An oak eggar moth caterpillar photographed in England in November

by Stephen Hewitt | Published 20 May 2022

Figure 1 A hairy caterpillar with black, orange and blue rings around its body on a bramble leaf in Cornwall on 1 November 2021. Reasons for identifying this as an oak eggar moth (Lasiocampa quercus) are given in the text.

The photographs in Figures 1-3 here show a hairy caterpillar with black, orange and blue rings around its body found on brambles in a hedge in the countryside of Cornwall in November 2021. Along its back were bright, almost white markings, pointed like spear heads, seen in detail in Figure 3.

This is an oak eggar (Lasiocampa quercus) moth caterpillar, an identification I made by using information that was on the following websites in May 2022.

In May 2022 this site had photographs of hundreds of different moths and caterpillars. There were images of caterpillars identified as oak eggars on several pages, including the following.

This page stated: “When using the caterpillar galleries it's worth bearing in mind that some caterpillars dramatically change their appearance as they grow. With each skin moult they can suddenly look very different.”

It then used the oak eggar as an example of this, with three photographs of successive stages of development, showing the oak eggar caterpillar's changed appearance. The photograph [1] of the earliest stage, labelled as second instar, looked like the caterpillar in here.

Another page with images of caterpillars identified as oak eggars was the following.

This page reported the sighting of two oak eggar caterpillars in Cornwall in November 2012 and stated: “The smallest of the two caterpillars, about 20mm was sporting the dramatic orange diamonds of a second instar caterpillar about to hibernate.” The accompanying photograph [2] looked similar to the caterpillar in Figure 1.

On this page, a poster in a forum reported over a time period of 19 months the rearing of a caterpillar into an adult moth. The posts included photographs. The earliest photograph of that caterpillar [3] showed its appearance was like the one photographed here, and the moth [4] that finally emerged from a cocoon looked like an oak eggar.

Figure 2 The black, blue and orange caterpillar, and the immediate environment of bramble leaves where it was found, Cornwall on 1 November 2021.
Figure 3 The black, blue and orange caterpillar seen from above, with bright, almost-white, pointed markings along its back. Cornwall, 1 November 2021.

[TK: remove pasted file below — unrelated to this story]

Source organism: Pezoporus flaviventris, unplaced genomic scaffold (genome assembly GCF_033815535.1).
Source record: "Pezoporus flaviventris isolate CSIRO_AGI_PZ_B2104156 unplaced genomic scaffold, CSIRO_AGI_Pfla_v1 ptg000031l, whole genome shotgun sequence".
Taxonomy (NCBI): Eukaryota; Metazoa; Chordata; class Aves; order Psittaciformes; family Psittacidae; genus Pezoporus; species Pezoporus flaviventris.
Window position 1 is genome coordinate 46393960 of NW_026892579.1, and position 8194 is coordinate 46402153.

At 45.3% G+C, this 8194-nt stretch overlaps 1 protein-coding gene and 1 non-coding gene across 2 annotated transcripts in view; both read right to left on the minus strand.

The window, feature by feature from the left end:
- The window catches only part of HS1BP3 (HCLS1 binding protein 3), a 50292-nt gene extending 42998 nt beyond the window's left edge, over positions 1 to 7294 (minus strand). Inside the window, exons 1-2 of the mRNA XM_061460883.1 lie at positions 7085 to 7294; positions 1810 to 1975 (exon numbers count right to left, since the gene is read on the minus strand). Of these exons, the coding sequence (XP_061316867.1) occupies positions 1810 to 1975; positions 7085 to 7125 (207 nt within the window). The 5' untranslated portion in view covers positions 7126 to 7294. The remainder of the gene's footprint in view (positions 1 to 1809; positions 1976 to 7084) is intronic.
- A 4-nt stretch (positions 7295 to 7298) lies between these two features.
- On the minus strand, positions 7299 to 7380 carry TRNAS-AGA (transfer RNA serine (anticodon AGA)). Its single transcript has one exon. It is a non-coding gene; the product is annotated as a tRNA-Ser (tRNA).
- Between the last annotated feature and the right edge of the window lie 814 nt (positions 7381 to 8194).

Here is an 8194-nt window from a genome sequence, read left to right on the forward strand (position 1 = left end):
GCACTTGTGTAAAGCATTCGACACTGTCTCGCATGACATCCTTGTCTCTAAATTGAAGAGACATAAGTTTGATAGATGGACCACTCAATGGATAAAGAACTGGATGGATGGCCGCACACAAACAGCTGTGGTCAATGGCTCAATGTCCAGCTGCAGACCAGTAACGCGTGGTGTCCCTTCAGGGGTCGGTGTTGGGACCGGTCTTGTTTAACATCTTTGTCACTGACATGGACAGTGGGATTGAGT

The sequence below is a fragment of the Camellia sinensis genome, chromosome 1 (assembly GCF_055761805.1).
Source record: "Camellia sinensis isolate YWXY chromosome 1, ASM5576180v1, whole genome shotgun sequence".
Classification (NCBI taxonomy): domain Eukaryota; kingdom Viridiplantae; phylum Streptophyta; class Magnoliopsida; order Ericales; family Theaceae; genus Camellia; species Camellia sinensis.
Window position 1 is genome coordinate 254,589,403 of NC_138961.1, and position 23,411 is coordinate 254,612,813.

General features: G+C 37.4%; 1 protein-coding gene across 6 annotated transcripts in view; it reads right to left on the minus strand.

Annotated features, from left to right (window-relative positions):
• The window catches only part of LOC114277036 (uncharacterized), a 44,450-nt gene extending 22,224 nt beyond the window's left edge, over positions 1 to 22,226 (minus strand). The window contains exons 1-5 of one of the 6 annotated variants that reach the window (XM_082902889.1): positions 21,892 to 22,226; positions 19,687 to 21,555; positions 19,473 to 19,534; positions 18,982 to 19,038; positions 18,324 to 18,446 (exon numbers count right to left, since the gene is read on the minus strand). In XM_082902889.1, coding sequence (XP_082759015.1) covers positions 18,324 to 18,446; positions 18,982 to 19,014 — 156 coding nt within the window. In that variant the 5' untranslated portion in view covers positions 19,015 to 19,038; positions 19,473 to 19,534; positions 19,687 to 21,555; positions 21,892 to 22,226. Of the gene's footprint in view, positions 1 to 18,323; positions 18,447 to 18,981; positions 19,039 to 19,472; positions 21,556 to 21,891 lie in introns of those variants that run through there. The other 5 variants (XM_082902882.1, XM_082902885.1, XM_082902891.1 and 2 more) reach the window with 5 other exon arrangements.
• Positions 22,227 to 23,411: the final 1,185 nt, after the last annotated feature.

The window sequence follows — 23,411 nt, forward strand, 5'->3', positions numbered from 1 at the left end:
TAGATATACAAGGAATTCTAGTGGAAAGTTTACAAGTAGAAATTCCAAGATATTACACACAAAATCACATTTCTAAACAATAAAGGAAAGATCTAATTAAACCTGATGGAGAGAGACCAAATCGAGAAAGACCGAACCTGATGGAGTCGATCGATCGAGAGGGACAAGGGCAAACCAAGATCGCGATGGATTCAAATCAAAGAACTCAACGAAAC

A pocket guide with no information

In contrast to the websites, a pocket book that did not help identification was Concise Butterfly & Moth Guide, New Holland, 2010, ISBN 978 1 84773 602 4. In the entry for the oak eggar it reports only “Larva is hairy and dark brown with black rings”. (Page 118)

The anonymous author(s) of this book do not use the word “instar” or mention the possibility of a caterpillar changing its appearance during development. Under the heading “The Life Cycle” the introduction states only “Caterpillars moult four or five times during their life”. (Page 8) A few lines later, for the development of the pupa, the introduction also states “inside, its tissues liquefy”.

On the front of this book is a black and white logo with the face of a badger and text “The Wildlife Trusts”. In May 2022 the UK government website at confirmed that this had been a registered trademark of the Royal Society of Wildlife Trusts. Inside the book there is no explanation of the book's relationship to that UK registered charity (number 207238).


Photograph at in May 2022 with SHA256 hash 7cf62a8f660314e007b9c34216cda03a8168bef0971aaab463098cd2da988dbf
Photograph at in May 2022 with SHA256 hash a0850f271ac7786272a4f6a074f4431befe093bf6d51c55955769580b19d80bf
Photograph at in May 2022 with SHA256 hash d7fd7e0496af8164b2103a5f77c9f8529d13c8b23d5a8f7dafe909017c5341f2. By joining the forum, I was able to see larger versions of the photographs than those on the public web page, the larger version of this one at with SHA256 hash 40952caf88e54ff0c7a918b9d3a8ff65ff9c9119798602de547997a6d1f5cff5
When logged in, large version of photograph at in May 2022 with SHA256 hash 05063fae75635982e94a98bb06250c6cb25c77db78a8959b33e0d9e1c526b55d